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Alan Carver: Martin, good! I was hoping to find you here.

Martin: Well, Iím just leaving. Shirley sent me up to collect the rest of the dishes. Sheís not very patient when sheís washing up.

Alan: But Iíve got something important to discuss with youÖ

Martin: Nothingís so important to Shirley as getting the plates in to soak before everything starts to set. Sheís particular that way, she is.

Alan: Damn the bloody dishes! Sit down man. Just give me five minutes!

Martin: No need to get so worked up. Itís not good for you. Youíll be having heart troubles.

Alan: Never mind that. After the shooting yesterday, several of us went down to London last night, to rushes. Let me get right to the point. You were fabulous! Brought us all to the verge of tears!

Martin: Iím afraid Iím not following you, Mr. Carver. What have I to do with rushing Ďround London?

Alan: No, no. Rushes. We took a look at the film. Your scene, in the garden. It was done with such subtlety, such restraint, and yet it touched all of us. Well, to be blunt, we loved it.

Martin: Oh, that. Well, Iím glad you liked it. Iíve been practising.

Alan: Practising? Martin, youíre a natural, and you know, thatís not something I say every day. Most people work for years to attain such a nuanced performance.

Martin: Seems like they should be doing something else if it takes them that long to learn to turn on a hose.

Alan: Itís not the turning on, Martin. Itís the way you moved, the way you made that hose speak for the passion bottled up inside the gardener and the two young lovers for years, the joy in your eyes at the triumphal burstÖMagnificent is the only word I can find. But it just isnít enough.

Martin: Well, thank you. Glad you liked it. Now Iíd best be getting along with these dishes.

Alan: Wait. Let me finish! Iíve been thinking for quite awhile about doing a remake of Being There. The Peter Sellersí film. Some critics, in fact, quite a few, consider it his masterpiece, so Iíve been a bit hard put to cast someone in the role of Chance. Are you following me?

Martin: Not really. Are you talking about one of those Pink Panther films? They were good for a laugh. Liked the bloke that kept popping out of the closet with his sword. Always fancied a go at him myself.

Alan: No, no. Those were rubbish. Being There was a brilliant social satire. And the main character, played by Sellers, was a gardener.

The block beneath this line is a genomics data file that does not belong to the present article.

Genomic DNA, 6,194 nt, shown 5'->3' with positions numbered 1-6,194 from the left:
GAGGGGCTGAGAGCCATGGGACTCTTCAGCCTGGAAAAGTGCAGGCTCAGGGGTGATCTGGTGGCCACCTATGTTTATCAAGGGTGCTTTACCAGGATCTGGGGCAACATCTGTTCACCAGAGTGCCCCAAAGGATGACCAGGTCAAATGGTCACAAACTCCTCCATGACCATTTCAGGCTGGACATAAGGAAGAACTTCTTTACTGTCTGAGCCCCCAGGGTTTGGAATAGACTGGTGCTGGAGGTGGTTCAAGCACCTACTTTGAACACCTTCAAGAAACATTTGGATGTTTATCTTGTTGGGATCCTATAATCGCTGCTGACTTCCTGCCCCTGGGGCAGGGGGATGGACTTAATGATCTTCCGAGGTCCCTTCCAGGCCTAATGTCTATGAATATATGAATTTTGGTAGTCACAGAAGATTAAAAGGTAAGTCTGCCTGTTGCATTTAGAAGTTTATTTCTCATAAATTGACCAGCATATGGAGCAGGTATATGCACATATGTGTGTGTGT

Martin: HmmÖseems to me Iím being typecast.

Alan: If I bring you the video, would you watch it? I could have a copy of the script sent roundÖ

Martin: Always happy to watch a new film. Certainly, send it round. Now if you donít mind, the missus is waiting!

Irene: Emma, would you mind if I had a quick word? Donít want to interrupt, or anything, but since you know Frank so well, I thought you might help me decide something.

Emma: I think you know him better than I these days.

Irene: Well, yes and no. Itís important that I donít get this wrong. Thatís why I need your advice.

Emma: About what?

Irene: Hollywood. Arthurís been approached by a major American studio to produce an historical drama set in the States. Heís asked me to come along.

Emma: Are you going?

Irene: Of course! How could I pass up a chance like this? Itís what everyone dreams about, even stuffy men like Arthur who claim that itís the art that motivates them. Heís dying to go.

Emma: Does Frank know?

Irene: Not yet. Iím hoping heíll come visit, of course. Weíll probably be gone for a year.

Emma: Are you serious? Frank go to America? It nearly kills him to go to the Idiot for a pint!

Irene: Oh, youíre just being overprotective. Heís fine with traveling. He came down to my flat in London for a visit.

Emma: And did you know that was the first time in nearly 15 years that heíd left the village?

Irene: Well, now heís done it, it should be easier for him to make the next step.

Emma: Itís quite a big step. I hope you realise that. What happens if he says he wonít go?

Irene: Of course heíll go. Oh, this isnít what I wanted to talk about at all. You see, I assumed heíd come to visit. I was going to ask if you thought heíd move there with me. You know, for the whole time.

Emma: Irene, youíll have to ask him yourself. As you say, Iím probably being overprotective. Maybe I donít know him as well as you think I do.

Womanís Voice: Donít doubt yourself, dearie. Heís not going anywhere.

John: Have you thought about it?

Ann: Thought about what, John?

John: The invites. Did you include my dad?